Well, the hell if I'm going to let him do that! I'm laying down the law right here and right now. I'm not going to let someone just take over what I've created! There's nobody he could hire that could outfunny me on the funniest day of their life if they had an electrified funny machine! Yeah, I'll grant that I haven't been keeping up with things the way I should. But come on, people! That sushi isn't going to eat itself! And you have to see the looks on those girls' faces when "Moogle-san ^________^" doesn't show up for lunch. It'll break your heart.
Plus, there just hasn't been a lot going on in the Mega Man world as of late. With no new material, I'm forced to drag old jokes through the mud until they're gasping and decrepit, and that's when I hit them in the head with a hammer. I just can't bring myself to do that every week, which is why recent installments of Fiber have been so few and far between. Well, that, and the aforementioned Asian girls, but largely it's been due to the lack that there's not really a lot of new jokes I can make. Also, there's not a lot of new Mega Man games on the horizon. Until we know more about Mega Man X7 and the Battle Network sequels coming out, it's kind of hard to crack jokes about them without resorting to the aforementioned half-dead running gags.
So, yes, I know that Fiber has been a barren wasteland as of late, and I apologize for that. But, quite frankly, you get what you pay for. I mean, if you all sent me a thousand-dollar check, I would probably be able to churn out the finest humor column ever...daily, even. Hell, I could probably work out something every hour or so.
Not to say that I'm completely bereft of new ideas. For example, I just got this one:
Since Capcom is never entirely sure as to whether Reploids are robots or humans, this begs the question: are there Reploid children? Logically, we can assume so, since some Reploids are built to be older, or at least look older. Following that flow of thought, we can assume that some Reploids are built to be childlike. Ignoring the possibility of pedophiliac engineers (that's Xenosaga's territory), one must wonder that if there are Reploid children, are there Reploid parents? And if so, are there parenting magazines available for them? I'd imagine they'd read like the tech section of Computer Gaming World:
My son is having difficulty concentrating in school. What do you recommend to help him?
Sounds like the problem is a memory issue. If your son is running on anything less than 512 MB of RAM, lockups can occur, which would explain his behavior. I recommend adding another 256 MB of DDRAM to whatever he's got now. If that doesn't work, you might be better off buying a new son.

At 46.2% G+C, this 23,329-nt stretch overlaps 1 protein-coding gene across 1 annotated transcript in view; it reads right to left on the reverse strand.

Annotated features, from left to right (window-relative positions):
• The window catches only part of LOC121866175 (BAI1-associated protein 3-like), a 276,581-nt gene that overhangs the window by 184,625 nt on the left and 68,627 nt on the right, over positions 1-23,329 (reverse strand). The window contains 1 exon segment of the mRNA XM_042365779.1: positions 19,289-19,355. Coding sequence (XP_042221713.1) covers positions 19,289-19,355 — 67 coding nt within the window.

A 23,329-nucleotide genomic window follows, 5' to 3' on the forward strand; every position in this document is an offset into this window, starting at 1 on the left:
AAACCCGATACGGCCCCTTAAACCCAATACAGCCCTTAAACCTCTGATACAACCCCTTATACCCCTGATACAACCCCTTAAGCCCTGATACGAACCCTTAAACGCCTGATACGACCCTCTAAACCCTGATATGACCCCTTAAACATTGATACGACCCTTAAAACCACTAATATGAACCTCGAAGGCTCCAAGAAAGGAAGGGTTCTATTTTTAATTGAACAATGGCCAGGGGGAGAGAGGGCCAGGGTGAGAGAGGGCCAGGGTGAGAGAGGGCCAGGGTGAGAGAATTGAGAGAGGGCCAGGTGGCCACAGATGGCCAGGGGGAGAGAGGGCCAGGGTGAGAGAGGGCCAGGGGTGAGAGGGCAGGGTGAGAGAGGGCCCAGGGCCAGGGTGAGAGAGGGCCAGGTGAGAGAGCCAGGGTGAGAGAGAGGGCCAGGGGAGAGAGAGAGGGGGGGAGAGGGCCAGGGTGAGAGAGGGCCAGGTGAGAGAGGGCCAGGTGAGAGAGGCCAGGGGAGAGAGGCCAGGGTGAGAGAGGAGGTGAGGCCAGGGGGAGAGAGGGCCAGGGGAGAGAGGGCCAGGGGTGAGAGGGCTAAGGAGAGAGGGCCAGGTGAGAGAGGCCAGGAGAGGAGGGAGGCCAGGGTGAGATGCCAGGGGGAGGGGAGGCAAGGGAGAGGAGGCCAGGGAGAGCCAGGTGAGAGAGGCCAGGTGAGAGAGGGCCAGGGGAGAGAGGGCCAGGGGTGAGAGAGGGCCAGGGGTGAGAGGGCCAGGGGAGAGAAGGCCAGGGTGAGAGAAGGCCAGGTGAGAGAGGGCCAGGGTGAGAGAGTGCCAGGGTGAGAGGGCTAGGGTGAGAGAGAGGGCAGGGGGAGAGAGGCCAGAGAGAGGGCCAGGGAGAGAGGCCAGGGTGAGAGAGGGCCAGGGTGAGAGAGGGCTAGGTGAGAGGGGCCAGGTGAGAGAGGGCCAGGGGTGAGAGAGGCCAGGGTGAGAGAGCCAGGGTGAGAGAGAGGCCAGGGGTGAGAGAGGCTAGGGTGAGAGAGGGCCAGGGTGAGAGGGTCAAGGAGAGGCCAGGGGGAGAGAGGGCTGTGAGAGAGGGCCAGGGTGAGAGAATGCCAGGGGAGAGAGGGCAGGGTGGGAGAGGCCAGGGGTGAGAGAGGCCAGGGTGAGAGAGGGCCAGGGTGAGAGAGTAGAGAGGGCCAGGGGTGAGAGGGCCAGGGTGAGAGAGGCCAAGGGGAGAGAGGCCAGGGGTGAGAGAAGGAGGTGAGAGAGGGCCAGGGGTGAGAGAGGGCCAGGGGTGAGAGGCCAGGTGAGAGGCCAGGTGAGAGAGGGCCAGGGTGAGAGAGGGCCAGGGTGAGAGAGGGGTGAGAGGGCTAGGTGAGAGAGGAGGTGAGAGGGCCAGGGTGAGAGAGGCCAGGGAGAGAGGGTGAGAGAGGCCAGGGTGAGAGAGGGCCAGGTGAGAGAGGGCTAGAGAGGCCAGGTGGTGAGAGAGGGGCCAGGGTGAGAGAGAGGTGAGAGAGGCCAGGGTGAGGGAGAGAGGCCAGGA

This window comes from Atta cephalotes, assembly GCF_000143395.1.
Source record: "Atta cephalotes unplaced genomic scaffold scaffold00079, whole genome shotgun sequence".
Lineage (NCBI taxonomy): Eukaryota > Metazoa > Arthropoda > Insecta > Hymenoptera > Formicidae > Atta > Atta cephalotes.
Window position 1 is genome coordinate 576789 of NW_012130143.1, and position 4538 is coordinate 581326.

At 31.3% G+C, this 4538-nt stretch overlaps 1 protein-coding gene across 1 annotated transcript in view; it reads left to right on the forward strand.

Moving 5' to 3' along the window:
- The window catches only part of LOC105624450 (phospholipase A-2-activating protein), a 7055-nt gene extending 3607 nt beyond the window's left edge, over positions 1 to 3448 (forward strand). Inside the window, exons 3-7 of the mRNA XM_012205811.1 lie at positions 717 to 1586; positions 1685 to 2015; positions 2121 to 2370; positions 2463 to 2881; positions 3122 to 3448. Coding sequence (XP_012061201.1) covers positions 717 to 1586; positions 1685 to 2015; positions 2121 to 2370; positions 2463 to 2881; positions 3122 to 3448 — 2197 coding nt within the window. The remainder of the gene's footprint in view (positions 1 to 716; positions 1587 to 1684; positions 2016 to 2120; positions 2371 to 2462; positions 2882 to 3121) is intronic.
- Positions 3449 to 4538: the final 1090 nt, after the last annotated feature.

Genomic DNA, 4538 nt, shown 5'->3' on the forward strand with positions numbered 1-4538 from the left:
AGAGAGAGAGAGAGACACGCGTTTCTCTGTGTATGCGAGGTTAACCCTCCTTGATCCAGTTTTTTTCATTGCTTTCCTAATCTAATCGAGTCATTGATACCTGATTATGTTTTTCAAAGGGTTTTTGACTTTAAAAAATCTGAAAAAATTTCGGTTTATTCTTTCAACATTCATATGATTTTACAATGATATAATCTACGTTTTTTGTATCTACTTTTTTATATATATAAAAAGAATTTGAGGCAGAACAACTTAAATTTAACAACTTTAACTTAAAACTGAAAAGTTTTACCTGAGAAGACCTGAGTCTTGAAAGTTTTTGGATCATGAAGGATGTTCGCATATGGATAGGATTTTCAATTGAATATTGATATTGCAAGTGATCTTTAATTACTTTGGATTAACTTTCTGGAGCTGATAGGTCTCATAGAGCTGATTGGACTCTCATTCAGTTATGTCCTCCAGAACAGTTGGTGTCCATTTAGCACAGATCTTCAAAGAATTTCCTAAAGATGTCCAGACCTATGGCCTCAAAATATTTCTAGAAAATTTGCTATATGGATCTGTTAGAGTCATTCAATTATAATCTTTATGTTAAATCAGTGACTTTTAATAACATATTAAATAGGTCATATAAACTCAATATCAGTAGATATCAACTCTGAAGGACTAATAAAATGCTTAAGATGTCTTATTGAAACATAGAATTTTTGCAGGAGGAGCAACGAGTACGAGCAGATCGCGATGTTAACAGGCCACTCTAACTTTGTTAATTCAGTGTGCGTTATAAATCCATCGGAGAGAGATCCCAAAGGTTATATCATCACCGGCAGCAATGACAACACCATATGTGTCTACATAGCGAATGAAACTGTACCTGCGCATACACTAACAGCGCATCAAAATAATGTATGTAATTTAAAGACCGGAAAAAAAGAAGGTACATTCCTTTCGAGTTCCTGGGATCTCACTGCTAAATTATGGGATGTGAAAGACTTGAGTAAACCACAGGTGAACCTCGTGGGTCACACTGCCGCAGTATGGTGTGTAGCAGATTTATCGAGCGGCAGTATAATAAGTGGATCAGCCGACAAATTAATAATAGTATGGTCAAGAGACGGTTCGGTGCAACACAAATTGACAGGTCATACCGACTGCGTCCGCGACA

I'm having difficulty weaning my child off of the breast and onto the bottle. What do you suggest?
You might need to upgrade your kids' motherboard. If his mobo is outdated, software and hardware conflicts can be expected. You should be able to find something reasonable on Pricewatch.com, but don't be afraid to spend a little extra for a high-end model, to make the teenage years a little easier on the both of you.
I'm worried about my daughter. Her grades have fallen drastically, she's dressing in black and smoking, and she's writing really bad poetry about the dark void that is her life. I'm at the end of my rope. Help me!
It sounds like your daughter is suffering from severe hardware conflicts. Perhaps a hard reboot is in order. I hear that the Hunters' Re-Education programs are excellent. Most kids love it so much that they never come back, and there's no dropout rate!
So that's why updates have been slow. I imagine when more information is known about X7 and Mega Man news in general picks up (or at least gets more interesting), you can expect more regular (har) Fiber updates. If you want a nonstop fountain of comedy, though, send Reeve your bad Mega Man fanfiction. He really loves Dragon Ball Z crossovers. Trust me, it's good for endless amounts of hilarity - heck, probably more than I could ever provide. It's amazing how funny desperate insanity can be when it's not you who's dancing on tables.
-DarkMoogle, WHO IS ALL THAT IS MAN!
1. ↑ Really, really good looking 2. ↑ You don't want me to finish this sentence.